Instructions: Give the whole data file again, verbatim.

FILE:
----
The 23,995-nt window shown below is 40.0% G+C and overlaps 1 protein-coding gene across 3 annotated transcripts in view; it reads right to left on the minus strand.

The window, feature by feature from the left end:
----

The 23,995-nt window shown below is 40.0% G+C and overlaps 1 protein-coding gene across 3 annotated transcripts in view; it reads right to left on the minus strand.

The window, feature by feature from the left end: